So breathe. Laugh. Cry. Dance. LIVE.

Live life out loud, knowing that the only differences that keep us apart are the ones you choose to hide behind.

Before I go….

Watch this:

 

 

Wasn’t that amazing?? This is the extreme talent that I get to accompany to Togo in 17 short days! This video was produced by my team, and this is just a taste. We have been praying and seeking God out so much in the past week, just really asking Him what His will is for our team. What do the people there need most? How can we meet that need, or even just be a part of it?

If you pray, please pray for protection from distractions and for safety. We have just heard from our student Selina, and her doctors have cleared her to come with us to Togo. (She took a hard fall and broke her elbow, and since then has travelled back and forth between Hawaii and South Korea in order to get surgery and check ups). We know that when we face great resistance, it can be because of the work we are doing, and so please pray for strength and wisdom for my co-leader Anna and I as we endeavour to take this team across 2 oceans and through 5 countries within the next 3 months. (Did I just say 5 countries??)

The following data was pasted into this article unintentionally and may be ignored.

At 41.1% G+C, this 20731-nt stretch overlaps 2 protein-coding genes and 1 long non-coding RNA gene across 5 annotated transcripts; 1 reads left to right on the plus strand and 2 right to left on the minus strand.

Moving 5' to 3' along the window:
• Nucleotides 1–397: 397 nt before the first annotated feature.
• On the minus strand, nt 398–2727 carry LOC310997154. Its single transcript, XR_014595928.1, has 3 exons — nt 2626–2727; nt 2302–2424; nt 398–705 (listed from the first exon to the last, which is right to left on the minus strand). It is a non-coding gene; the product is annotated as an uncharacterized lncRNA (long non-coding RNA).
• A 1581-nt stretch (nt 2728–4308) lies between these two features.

I’d personally like to thank you for reading so faithfully (even if you’ve missed a few…too many). The work I do out here is a balance of such a joy because I feel alive, and of exhaustion because even in your afternoon off, your work is never done. But please hear that with ears of appreciation, because although this job is never ending, it is also so  rewarding. Walking through discipleship seems ideal until you’re in the middle of it, but I wouldn’t change it for the world. I am so blessed and thankful to God for the places He’s brought me over the years, and so thankful that I get to share it with you.

And think long term! I will be home in October and would love to sit with you and tell you stories of Hawaii- of the discipleship school process, what it looks like on a daily basis, what it’s greatest joys and challenges are, and life in Togo- of abandoned babies, street children, voodoo markets, and the overwhelming God of Africa who is SO in love with His people and their culture.

I’ll leave you with a quote I read this week. I’ve been walking through theologies and denominations, and have come to realize that there is beauty in the brokenness. Although I would love for all to attend one church and be one Body, I do accept that we are all so different, and as long as we work together, different churches are ok. Anyways, I digress, I found a quote by Martin Luther, a man who had more courage than many of us combined.

“Sometimes when we are called to obey, the fear does not subside and we are expected to move against the fear. One must choose to do it afraid.”

selfportrait

 

So here’s to travelling across land and sea, to jumping into foreign-for-now cultures. Here’s to committing to a cause greater than ourselves, to moving against fear, and to seeking Him in the beautiful mess.

Join me?

With Strength that is not my own, Sam